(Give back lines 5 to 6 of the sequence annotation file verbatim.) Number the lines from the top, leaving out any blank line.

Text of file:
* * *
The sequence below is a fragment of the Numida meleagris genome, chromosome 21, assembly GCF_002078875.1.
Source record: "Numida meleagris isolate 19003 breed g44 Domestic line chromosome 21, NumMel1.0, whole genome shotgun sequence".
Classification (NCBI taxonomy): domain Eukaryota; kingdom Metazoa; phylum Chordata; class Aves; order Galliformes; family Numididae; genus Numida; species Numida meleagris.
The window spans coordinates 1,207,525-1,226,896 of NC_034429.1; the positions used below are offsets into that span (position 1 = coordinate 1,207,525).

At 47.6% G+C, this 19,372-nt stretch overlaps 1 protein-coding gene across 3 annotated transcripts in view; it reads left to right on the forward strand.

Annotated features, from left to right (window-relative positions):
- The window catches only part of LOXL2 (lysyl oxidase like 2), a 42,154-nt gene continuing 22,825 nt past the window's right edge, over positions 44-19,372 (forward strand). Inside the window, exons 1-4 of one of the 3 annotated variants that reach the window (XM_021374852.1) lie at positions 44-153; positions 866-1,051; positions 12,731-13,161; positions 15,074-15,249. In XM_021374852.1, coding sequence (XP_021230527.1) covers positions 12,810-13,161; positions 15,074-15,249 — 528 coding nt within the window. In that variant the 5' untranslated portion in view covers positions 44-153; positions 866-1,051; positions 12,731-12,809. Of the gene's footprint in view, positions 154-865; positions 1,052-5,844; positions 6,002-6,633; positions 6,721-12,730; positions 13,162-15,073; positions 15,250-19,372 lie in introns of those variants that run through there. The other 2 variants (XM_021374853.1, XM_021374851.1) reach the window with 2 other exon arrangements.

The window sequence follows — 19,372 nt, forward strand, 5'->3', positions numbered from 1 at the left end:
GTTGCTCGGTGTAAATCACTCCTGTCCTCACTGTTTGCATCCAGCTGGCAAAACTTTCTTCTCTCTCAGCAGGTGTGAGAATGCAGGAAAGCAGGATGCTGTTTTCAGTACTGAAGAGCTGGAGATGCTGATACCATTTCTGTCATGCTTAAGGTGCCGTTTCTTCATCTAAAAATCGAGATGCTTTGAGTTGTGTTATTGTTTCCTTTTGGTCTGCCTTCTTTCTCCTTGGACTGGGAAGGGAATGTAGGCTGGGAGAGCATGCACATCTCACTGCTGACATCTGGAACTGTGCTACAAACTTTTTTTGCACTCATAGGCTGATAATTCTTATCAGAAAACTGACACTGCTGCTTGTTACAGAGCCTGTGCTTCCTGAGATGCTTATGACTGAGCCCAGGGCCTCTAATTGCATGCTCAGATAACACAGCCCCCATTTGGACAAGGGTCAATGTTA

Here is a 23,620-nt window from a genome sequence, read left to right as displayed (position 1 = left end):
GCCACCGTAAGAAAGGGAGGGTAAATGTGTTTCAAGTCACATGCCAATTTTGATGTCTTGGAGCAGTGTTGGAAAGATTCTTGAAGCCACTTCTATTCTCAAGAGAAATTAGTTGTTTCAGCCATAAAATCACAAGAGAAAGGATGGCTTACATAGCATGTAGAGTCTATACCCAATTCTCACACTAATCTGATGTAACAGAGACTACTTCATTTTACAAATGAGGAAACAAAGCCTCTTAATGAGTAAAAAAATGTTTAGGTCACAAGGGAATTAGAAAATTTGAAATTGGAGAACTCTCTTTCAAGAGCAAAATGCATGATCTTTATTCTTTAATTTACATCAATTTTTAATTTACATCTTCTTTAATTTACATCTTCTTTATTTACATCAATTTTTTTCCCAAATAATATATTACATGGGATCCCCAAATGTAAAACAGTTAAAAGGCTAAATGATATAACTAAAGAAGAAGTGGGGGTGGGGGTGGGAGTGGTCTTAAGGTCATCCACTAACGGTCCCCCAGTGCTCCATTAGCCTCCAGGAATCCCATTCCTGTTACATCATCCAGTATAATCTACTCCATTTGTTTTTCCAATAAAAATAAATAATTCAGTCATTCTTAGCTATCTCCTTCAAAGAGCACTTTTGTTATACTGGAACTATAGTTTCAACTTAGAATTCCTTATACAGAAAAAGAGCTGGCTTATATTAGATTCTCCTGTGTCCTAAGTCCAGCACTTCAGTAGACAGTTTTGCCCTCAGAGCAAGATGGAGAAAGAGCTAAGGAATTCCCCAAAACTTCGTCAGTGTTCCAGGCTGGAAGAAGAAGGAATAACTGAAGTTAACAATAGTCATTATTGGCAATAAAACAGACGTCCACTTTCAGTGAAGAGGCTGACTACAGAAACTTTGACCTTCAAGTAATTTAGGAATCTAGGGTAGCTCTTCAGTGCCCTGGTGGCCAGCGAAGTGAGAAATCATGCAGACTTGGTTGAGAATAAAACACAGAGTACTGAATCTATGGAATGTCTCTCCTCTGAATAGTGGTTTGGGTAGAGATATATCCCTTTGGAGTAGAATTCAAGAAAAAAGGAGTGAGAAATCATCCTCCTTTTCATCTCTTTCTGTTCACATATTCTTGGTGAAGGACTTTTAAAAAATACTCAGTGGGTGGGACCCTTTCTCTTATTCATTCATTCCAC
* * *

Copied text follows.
At 47.6% G+C, this 19,372-nt stretch overlaps 1 protein-coding gene across 3 annotated transcripts in view; it reads left to right on the forward strand.

Annotated features, from left to right (window-relative positions):